The king of the low-tech toilet still exists in many restaurants in France. The so-called "Arab" toilets (uh, oh, here come the letters) are nothing more than a tiled room with a hole in the floor. The tricky part isn’t going to the bathroom—that’s odd, but easy. What is difficult is remembering to grab the pipes on the ceiling so you can do chin-ups when you flush because the water sprays across the tile floor which, coincidentally, is where your feet happen to be.



It turns out that the wiring in some of the older model Washlets can get worn and, well, catch fire, giving new meaning to being in the hot seat.
    The Japanese must find this absolutely barbaric. After all, for the past twenty years they’ve been relieving themselves in Washlets, the most sophisticated, high-tech, complicated toilets in the world. There are a lot of different models available, from the fanciest to the Travel Washlet, which is a battery-powered, refillable, portable bidet the size of a paperback book. "Is that a novel you’re reading or are you just obsessive-compulsive?" is a common greeting in Japan.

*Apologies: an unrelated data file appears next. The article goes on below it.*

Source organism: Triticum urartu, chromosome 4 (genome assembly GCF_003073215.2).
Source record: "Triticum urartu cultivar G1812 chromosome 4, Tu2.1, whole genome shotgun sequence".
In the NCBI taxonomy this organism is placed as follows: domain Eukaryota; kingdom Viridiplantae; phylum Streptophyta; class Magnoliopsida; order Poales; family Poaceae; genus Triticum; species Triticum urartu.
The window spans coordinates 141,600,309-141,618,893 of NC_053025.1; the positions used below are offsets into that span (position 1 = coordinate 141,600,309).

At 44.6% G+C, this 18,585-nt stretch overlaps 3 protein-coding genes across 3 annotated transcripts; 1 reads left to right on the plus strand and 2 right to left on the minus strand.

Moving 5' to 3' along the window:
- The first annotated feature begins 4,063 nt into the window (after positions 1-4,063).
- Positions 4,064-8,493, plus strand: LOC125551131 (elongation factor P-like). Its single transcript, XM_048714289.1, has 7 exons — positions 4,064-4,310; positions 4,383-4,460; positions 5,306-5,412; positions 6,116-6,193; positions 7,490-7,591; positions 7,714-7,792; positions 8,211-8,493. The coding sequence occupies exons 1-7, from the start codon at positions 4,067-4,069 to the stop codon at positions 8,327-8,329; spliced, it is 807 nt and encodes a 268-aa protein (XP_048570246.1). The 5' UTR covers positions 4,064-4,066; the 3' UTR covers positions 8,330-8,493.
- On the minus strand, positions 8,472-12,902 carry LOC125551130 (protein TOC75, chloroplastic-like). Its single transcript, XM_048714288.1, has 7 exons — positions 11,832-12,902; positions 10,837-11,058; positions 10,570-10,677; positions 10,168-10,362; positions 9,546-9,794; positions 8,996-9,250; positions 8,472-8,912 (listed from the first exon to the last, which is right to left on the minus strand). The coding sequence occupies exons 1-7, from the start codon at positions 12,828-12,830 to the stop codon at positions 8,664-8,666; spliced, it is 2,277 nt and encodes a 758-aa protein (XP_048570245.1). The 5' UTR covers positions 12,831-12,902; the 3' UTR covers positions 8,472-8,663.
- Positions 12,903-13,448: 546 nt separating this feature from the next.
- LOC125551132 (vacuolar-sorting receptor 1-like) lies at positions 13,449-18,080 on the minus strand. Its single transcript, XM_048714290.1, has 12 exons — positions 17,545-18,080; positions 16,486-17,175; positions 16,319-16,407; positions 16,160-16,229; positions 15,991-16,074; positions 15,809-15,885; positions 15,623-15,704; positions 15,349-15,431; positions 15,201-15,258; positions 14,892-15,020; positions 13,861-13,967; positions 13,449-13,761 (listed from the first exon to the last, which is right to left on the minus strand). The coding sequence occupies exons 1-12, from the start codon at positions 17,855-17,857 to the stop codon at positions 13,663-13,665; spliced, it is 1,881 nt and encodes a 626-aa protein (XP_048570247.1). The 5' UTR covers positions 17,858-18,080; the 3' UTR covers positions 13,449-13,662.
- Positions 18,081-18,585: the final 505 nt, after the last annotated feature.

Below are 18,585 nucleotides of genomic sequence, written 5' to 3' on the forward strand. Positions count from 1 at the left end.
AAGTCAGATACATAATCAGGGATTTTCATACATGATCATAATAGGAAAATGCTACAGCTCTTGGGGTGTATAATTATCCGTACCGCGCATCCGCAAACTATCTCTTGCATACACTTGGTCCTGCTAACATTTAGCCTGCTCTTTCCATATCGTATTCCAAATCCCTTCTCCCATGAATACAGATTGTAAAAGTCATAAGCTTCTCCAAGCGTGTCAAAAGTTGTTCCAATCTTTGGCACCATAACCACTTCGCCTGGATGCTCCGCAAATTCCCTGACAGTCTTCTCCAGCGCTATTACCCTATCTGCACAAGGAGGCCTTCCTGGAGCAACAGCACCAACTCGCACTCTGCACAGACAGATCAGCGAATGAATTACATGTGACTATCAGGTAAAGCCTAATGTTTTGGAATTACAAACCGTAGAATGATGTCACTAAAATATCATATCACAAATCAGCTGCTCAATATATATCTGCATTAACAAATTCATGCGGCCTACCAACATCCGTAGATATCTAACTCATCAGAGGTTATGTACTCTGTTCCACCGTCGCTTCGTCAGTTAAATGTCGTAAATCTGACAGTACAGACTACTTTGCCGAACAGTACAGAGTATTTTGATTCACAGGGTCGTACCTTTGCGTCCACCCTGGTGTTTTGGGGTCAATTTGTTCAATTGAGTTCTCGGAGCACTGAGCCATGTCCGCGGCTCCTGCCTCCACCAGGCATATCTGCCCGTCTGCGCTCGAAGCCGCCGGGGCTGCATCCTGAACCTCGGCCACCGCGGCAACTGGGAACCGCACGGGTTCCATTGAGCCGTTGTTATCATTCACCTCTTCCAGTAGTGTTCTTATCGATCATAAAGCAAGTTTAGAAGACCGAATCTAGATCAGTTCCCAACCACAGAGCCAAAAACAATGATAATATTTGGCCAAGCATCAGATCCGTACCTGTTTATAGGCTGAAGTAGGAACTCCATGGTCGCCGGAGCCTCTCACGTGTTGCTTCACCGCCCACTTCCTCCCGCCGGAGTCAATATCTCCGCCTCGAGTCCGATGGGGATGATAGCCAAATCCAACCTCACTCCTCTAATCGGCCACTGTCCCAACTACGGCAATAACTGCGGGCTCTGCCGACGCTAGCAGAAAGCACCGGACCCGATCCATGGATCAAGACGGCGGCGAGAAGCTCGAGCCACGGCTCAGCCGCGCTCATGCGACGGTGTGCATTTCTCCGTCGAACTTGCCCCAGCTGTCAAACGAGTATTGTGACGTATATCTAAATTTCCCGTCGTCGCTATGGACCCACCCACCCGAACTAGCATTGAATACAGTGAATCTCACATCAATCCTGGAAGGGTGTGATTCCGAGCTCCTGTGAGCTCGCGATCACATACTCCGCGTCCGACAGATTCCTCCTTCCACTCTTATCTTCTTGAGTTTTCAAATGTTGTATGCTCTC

But the coolest toilets are in the home, fastened to the floor. They have heated seats, warm-water bidets, and other features so advanced that it will be at least another five years before anyone figures out what all the buttons do. And another ten until they find someone who really cares. These toilets, which cost between $600 and $3,500, are so popular that 40 percent of the households in Japan have at least one.

     The problem is that, like any technology, sometimes it acts a little too much like HAL in "2001 - A Space Odyssey." Or maybe that’s Hal Linden in "Barney Miller." I get confused. Either way, it turns out that the wiring in some of the older model Washlets can get worn and, well, catch fire, giving new meaning to being in the hot seat.

     Before you decide that this is toilet humor, it’s not. Toilet humor is Jim Carrey, Married with Children, South Park, and George W. Bush raising over $36 million for an election that’s—what?—16 months off. Now that’s a load of crap. This, on the other hand, is a lawyer’s wet dream. Well, as long as they can refrain from standing in front of the judge saying, "Butt your honor" and "I’m behind you all the way." Come to think of it, this could make a pretty funny TV show. Something like "Japan’s Funniest Home Toilet Fires". Or "When Good Toilets Go Bad." It certainly couldn’t be any worse than the prospect of watching "It’s Like, You Know.." for yet another season.   

1999 Mad Dog Productions, Inc. All Rights Reserved.
These columns appear in better newspapers across the country. Read them sitting on your $3,500 Washlet.